How #skintertainment took over Instagram

Elaine Lim was restless. After a move from Las Vegas to San Francisco in June 2016, she found herself in between jobs and in need of a creative outlet. A long-time fan of Korean face sheet masks — which she’d first tried with her sister at age 14, and quickly incorporated into her skin-care regime — Lim decided to channel her passion into a website and Instagram account (under the handle @maskepedia) that chronicles her forays into masking.

“The trend had just started, and I was curious. Now I’m addicted to the effects,” said Lim.

The hashtag she uses the most for her posts: #skintertainment. And she’s far from alone.

#smotd: #NOHJ Golden Modeling Foil Mask. This is my chance to feel like Iron Man and shoot lasers out of my palms! Kidding I ended up just #masklounging. Today’s #sheetmaskreview is brought to you by the lovely @yumsylee! This mask claims to intensely hydrate with hyaluronic acid being the 3rd ingredient and colloidal gold (nanoparticles of gold suspended in water) as the 6th ingredient. The foil material felt pretty thick and stiff, it aims to deliver all 28g of essence into the skin by reducing evaporation. Fit was terrible. Eye and mouth holes were too small, humongous nose tent and excess material on the sides. Adherence was okay. There wasn’t a significant scent, it was so light I couldn’t smell anything. I had this on for 35 mins, my skin felt warm and slightly uncomfortable as the weather is now warmer. After some patting, the leftover essence absorbed quickly and left a matte finish. My skin felt very hydrated and looked very bright the entire day. However, it did leave behind some creases and gold flecks. Effective as it may be, I wouldn’t repurchase due to the horrendous fit and warming effect. $2.80 @beautequeofficial if you’re curious. Thanks @yumsylee! __________ #hydrate #nohjmask #rasianbeauty #sheetmasks #sheetmaskselfie #sheetmasking #sheetmaskaddict #sheetfaced #abcommunity #instabeauty #instaskincare #skincareblogger #skincare #asianbeauty #asianskincare #sheetmaskreview #selfie #kbeauty #koreanbeauty #maskmayhem #maymaskmonth

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Elaine Lim testing a new mask for her Instagram followers

“Skintertainment” — coined by Christine Chang of Glow Recipe, an e-commerce site for Korean beauty products — is being used by a growing number of people to describe Korean skin-care masks that have an element of whimsy, like fun patterns, making them particularly conducive to sharing on social media. Plug “skintertainment” into an Instagram search and, within seconds, your feed will be flooded with pictures of users smiling from behind face masks bedazzled in gold, decorated with animal faces or so thick they look like concrete.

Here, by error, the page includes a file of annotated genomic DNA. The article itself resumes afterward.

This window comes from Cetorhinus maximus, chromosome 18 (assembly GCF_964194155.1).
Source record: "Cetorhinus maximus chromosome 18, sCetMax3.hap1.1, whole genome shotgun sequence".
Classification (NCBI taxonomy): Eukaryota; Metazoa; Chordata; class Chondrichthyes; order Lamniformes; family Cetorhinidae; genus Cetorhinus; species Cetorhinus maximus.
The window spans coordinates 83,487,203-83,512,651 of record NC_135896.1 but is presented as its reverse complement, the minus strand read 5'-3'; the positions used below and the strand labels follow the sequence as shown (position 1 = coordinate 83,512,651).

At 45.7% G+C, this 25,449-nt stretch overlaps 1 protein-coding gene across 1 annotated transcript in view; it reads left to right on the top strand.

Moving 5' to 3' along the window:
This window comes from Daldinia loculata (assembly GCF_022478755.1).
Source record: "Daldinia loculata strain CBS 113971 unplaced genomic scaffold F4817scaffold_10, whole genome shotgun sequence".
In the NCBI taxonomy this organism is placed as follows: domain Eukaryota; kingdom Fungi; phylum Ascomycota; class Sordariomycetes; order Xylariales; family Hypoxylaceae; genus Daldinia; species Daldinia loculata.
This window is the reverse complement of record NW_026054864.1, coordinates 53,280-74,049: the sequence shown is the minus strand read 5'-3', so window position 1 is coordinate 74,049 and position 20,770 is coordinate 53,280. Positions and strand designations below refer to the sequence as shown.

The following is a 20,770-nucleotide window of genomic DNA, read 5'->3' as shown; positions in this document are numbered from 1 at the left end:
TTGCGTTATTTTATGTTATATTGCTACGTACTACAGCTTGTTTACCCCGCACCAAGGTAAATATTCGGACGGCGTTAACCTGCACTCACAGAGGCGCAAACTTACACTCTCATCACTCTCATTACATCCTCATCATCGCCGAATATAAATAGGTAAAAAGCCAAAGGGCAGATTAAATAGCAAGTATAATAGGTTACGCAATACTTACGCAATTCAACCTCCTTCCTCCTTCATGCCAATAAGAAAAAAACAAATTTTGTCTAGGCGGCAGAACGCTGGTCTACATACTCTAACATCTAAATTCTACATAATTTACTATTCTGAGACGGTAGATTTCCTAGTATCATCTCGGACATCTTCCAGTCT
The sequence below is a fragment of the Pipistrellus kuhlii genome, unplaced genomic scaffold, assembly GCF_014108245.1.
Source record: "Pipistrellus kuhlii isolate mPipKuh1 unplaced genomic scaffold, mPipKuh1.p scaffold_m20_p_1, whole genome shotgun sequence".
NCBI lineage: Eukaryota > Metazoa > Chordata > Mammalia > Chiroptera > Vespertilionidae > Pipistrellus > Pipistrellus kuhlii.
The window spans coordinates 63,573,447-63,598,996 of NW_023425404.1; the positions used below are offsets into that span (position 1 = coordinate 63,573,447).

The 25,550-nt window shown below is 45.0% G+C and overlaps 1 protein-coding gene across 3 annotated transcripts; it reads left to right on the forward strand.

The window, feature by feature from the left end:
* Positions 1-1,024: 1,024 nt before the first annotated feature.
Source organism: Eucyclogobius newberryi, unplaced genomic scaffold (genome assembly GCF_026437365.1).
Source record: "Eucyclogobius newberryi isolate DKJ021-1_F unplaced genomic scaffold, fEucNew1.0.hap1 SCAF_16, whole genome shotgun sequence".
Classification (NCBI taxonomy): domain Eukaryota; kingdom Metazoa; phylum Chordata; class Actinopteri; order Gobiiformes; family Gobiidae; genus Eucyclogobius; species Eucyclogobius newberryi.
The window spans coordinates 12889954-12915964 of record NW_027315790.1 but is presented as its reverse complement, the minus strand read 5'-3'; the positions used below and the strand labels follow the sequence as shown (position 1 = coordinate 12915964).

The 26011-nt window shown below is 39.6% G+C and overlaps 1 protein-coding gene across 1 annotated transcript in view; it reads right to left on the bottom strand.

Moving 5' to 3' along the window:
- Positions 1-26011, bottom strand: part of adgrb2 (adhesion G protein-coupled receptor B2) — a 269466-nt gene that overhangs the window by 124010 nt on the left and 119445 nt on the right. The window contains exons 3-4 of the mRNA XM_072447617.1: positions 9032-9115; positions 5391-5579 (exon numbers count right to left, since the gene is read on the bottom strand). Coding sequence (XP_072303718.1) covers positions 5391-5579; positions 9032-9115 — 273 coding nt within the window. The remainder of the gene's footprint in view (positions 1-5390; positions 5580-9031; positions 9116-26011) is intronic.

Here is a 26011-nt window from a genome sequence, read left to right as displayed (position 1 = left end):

“Women spend a lot of time and effort to make sure they achieve [beautiful skin], but the routine isn’t something that should be tedious or a slog,” said Glow Recipe’s Chang, who is the company’s co-founder and CEO.

“When you first look at skintertainment [photos, they] seems kind of gimmicky — masks that bubble up on your face or make you look like a clown,” said Anna Yu, who operates the Instagram account @maskaddict. “But it turns out the products are good, too. It’s both fun and effective.”

Anna Yu trials a rice mask

Korean beauty, in general, is hot. The “K-beauty” approach — skin care first, with a focus on natural, rejuvenating products — hit the U.S. market about five years ago and has since exploded in popularity. Its success has been aided by celebrities like Kim Kardashian, who have sung its praises and share photos of themselves wearing masks on social media. American brands, ranging from Maybelline to Opening Ceremony, have started adopting similar products and natural ingredients in their own portfolios, and wholesalers like Target are starting to sell actual K-beauty products — clamoring to get a piece of the Korean beauty industry, which Euromonitor expects to reach $13.1 billion by 2020.

Americans seem particularly drawn to the sheet masks, in part due to their accessibility. An average mask costs just a few dollars (they can also be purchased in sets), and they’re quick to use. Most take take no longer than 20 minutes, and cleanup is minimal: Just peel it away from your face and rub in the remaining serum. For many, it replicates the process of getting a facial at a fraction of the cost and time.

Lim and Yu both said they hope their Instagram accounts are good resources for people interested in dabbling in the trend, but that they also offer a bonus: Instagram helps them keep track of their favorite products. Both are considered influencers, and while neither receives monetary compensation, brands, which often approach them to share sponsored posts, give them free products. Yu, for instance, currently has an arsenal of 200 masks in what she calls her “mask stash.”

Yu said she recently hosted a meet-up for K-beauty bloggers and Instagrammers, and even started a Slack group for maskers, which has 80 members from around the world.

“It’s nice to get a bunch of enthusiasts to talk about skin care and how to take better photos,” Yu said. “It creates a dialogue.”

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